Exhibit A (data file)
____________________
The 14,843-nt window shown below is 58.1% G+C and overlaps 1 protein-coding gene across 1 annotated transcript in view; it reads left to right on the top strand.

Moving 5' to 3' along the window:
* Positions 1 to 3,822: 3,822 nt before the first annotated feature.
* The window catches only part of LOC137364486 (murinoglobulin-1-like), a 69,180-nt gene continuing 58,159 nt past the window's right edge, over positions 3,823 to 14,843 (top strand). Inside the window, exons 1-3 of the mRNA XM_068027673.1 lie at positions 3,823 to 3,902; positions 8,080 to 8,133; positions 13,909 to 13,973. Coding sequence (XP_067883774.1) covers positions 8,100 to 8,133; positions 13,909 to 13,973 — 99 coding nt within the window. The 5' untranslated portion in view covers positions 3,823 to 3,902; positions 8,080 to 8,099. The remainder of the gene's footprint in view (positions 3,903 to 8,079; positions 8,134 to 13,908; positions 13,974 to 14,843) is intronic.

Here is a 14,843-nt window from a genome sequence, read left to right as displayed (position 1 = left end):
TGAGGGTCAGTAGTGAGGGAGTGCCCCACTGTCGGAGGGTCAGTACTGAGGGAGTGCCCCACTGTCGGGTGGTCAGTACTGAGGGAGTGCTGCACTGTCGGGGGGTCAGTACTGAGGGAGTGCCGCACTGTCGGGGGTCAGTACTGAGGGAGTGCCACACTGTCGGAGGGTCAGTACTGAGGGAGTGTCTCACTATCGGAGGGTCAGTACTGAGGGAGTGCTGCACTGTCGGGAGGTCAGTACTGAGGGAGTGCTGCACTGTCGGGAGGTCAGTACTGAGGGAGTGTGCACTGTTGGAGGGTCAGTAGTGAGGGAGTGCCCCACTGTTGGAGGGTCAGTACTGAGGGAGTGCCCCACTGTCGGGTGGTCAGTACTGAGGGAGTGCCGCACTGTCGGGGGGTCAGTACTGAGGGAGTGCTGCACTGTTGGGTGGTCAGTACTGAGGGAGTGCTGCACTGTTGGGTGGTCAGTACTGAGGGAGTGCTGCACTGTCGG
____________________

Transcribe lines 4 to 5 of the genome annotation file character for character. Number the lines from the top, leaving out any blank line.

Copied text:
* The window catches only part of LOC137364486 (murinoglobulin-1-like), a 69,180-nt gene continuing 58,159 nt past the window's right edge, over positions 3,823 to 14,843 (top strand). Inside the window, exons 1-3 of the mRNA XM_068027673.1 lie at positions 3,823 to 3,902; positions 8,080 to 8,133; positions 13,909 to 13,973. Coding sequence (XP_067883774.1) covers positions 8,100 to 8,133; positions 13,909 to 13,973 — 99 coding nt within the window. The 5' untranslated portion in view covers positions 3,823 to 3,902; positions 8,080 to 8,099. The remainder of the gene's footprint in view (positions 3,903 to 8,079; positions 8,134 to 13,908; positions 13,974 to 14,843) is intronic.

Here is a 14,843-nt window from a genome sequence, read left to right as displayed (position 1 = left end):